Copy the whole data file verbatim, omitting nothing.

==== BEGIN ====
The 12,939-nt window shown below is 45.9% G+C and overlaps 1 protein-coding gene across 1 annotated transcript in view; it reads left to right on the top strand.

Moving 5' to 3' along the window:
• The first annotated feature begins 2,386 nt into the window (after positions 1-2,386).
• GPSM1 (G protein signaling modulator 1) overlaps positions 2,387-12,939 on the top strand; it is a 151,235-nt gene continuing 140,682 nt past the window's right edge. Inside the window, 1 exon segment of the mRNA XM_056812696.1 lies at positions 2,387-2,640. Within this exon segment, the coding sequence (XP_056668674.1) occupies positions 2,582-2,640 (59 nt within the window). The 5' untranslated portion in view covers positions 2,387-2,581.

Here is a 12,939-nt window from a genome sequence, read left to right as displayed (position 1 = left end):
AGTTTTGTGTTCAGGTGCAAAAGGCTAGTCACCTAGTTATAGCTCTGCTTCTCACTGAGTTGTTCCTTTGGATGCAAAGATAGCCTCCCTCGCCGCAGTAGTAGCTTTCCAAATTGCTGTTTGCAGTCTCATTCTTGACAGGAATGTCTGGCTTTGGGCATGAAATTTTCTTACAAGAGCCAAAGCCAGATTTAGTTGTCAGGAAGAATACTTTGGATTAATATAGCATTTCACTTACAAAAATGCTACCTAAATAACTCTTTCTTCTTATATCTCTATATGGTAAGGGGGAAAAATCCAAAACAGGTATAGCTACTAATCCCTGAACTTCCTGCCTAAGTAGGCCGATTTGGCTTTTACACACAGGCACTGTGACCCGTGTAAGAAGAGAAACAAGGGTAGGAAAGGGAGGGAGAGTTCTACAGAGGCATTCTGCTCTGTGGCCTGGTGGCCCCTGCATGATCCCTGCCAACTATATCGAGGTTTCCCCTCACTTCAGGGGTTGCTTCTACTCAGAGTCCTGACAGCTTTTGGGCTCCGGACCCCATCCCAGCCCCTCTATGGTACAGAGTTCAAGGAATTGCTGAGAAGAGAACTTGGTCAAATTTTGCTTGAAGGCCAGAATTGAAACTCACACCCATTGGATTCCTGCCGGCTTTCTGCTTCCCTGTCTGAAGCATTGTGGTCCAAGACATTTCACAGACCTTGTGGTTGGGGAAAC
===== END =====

The 12,939-nt window shown below is 45.9% G+C and overlaps 1 protein-coding gene across 1 annotated transcript in view; it reads left to right on the top strand.

Moving 5' to 3' along the window:
• The first annotated feature begins 2,386 nt into the window (after positions 1-2,386).
• GPSM1 (G protein signaling modulator 1) overlaps positions 2,387-12,939 on the top strand; it is a 151,235-nt gene continuing 140,682 nt past the window's right edge. Inside the window, 1 exon segment of the mRNA XM_056812696.1 lies at positions 2,387-2,640. Within this exon segment, the coding sequence (XP_056668674.1) occupies positions 2,582-2,640 (59 nt within the window). The 5' untranslated portion in view covers positions 2,387-2,581.

Here is a 12,939-nt window from a genome sequence, read left to right as displayed (position 1 = left end):
AGTTTTGTGTTCAGGTGCAAAAGGCTAGTCACCTAGTTATAGCTCTGCTTCTCACTGAGTTGTTCCTTTGGATGCAAAGATAGCCTCCCTCGCCGCAGTAGTAGCTTTCCAAATTGCTGTTTGCAGTCTCATTCTTGACAGGAATGTCTGGCTTTGGGCATGAAATTTTCTTACAAGAGCCAAAGCCAGATTTAGTTGTCAGGAAGAATACTTTGGATTAATATAGCATTTCACTTACAAAAATGCTACCTAAATAACTCTTTCTTCTTATATCTCTATATGGTAAGGGGGAAAAATCCAAAACAGGTATAGCTACTAATCCCTGAACTTCCTGCCTAAGTAGGCCGATTTGGCTTTTACACACAGGCACTGTGACCCGTGTAAGAAGAGAAACAAGGGTAGGAAAGGGAGGGAGAGTTCTACAGAGGCATTCTGCTCTGTGGCCTGGTGGCCCCTGCATGATCCCTGCCAACTATATCGAGGTTTCCCCTCACTTCAGGGGTTGCTTCTACTCAGAGTCCTGACAGCTTTTGGGCTCCGGACCCCATCCCAGCCCCTCTATGGTACAGAGTTCAAGGAATTGCTGAGAAGAGAACTTGGTCAAATTTTGCTTGAAGGCCAGAATTGAAACTCACACCCATTGGATTCCTGCCGGCTTTCTGCTTCCCTGTCTGAAGCATTGTGGTCCAAGACATTTCACAGACCTTGTGGTTGGGGAAAC